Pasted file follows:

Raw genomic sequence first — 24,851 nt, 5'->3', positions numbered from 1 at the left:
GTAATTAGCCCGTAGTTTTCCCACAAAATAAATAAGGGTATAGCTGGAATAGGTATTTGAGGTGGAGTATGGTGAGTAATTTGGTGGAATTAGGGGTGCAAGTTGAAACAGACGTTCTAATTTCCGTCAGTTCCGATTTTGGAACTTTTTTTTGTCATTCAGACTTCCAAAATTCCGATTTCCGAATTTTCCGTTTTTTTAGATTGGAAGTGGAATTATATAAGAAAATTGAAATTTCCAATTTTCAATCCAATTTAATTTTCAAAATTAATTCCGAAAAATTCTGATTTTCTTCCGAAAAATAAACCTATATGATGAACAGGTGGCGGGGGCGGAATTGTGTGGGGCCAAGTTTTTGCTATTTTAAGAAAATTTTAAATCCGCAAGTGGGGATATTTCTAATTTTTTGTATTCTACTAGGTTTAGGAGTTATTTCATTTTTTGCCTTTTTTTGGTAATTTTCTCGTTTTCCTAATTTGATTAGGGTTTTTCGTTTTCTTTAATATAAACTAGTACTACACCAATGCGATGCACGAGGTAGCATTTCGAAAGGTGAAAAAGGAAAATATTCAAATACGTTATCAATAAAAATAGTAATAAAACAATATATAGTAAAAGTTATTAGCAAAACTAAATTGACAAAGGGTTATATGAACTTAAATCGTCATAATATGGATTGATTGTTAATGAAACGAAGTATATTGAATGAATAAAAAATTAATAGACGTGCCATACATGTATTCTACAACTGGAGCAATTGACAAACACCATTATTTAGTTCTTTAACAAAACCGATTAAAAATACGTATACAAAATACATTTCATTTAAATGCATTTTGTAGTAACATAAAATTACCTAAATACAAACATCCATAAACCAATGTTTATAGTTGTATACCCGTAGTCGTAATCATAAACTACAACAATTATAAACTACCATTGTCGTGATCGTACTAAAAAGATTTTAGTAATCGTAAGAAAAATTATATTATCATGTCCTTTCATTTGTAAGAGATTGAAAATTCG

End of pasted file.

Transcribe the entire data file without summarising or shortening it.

Raw genomic sequence first — 24,851 nt, 5'->3', positions numbered from 1 at the left:
GTAATTAGCCCGTAGTTTTCCCACAAAATAAATAAGGGTATAGCTGGAATAGGTATTTGAGGTGGAGTATGGTGAGTAATTTGGTGGAATTAGGGGTGCAAGTTGAAACAGACGTTCTAATTTCCGTCAGTTCCGATTTTGGAACTTTTTTTTGTCATTCAGACTTCCAAAATTCCGATTTCCGAATTTTCCGTTTTTTTAGATTGGAAGTGGAATTATATAAGAAAATTGAAATTTCCAATTTTCAATCCAATTTAATTTTCAAAATTAATTCCGAAAAATTCTGATTTTCTTCCGAAAAATAAACCTATATGATGAACAGGTGGCGGGGGCGGAATTGTGTGGGGCCAAGTTTTTGCTATTTTAAGAAAATTTTAAATCCGCAAGTGGGGATATTTCTAATTTTTTGTATTCTACTAGGTTTAGGAGTTATTTCATTTTTTGCCTTTTTTTGGTAATTTTCTCGTTTTCCTAATTTGATTAGGGTTTTTCGTTTTCTTTAATATAAACTAGTACTACACCAATGCGATGCACGAGGTAGCATTTCGAAAGGTGAAAAAGGAAAATATTCAAATACGTTATCAATAAAAATAGTAATAAAACAATATATAGTAAAAGTTATTAGCAAAACTAAATTGACAAAGGGTTATATGAACTTAAATCGTCATAATATGGATTGATTGTTAATGAAACGAAGTATATTGAATGAATAAAAAATTAATAGACGTGCCATACATGTATTCTACAACTGGAGCAATTGACAAACACCATTATTTAGTTCTTTAACAAAACCGATTAAAAATACGTATACAAAATACATTTCATTTAAATGCATTTTGTAGTAACATAAAATTACCTAAATACAAACATCCATAAACCAATGTTTATAGTTGTATACCCGTAGTCGTAATCATAAACTACAACAATTATAAACTACCATTGTCGTGATCGTACTAAAAAGATTTTAGTAATCGTAAGAAAAATTATATTATCATGTCCTTTCATTTGTAAGAGATTGAAAATTCG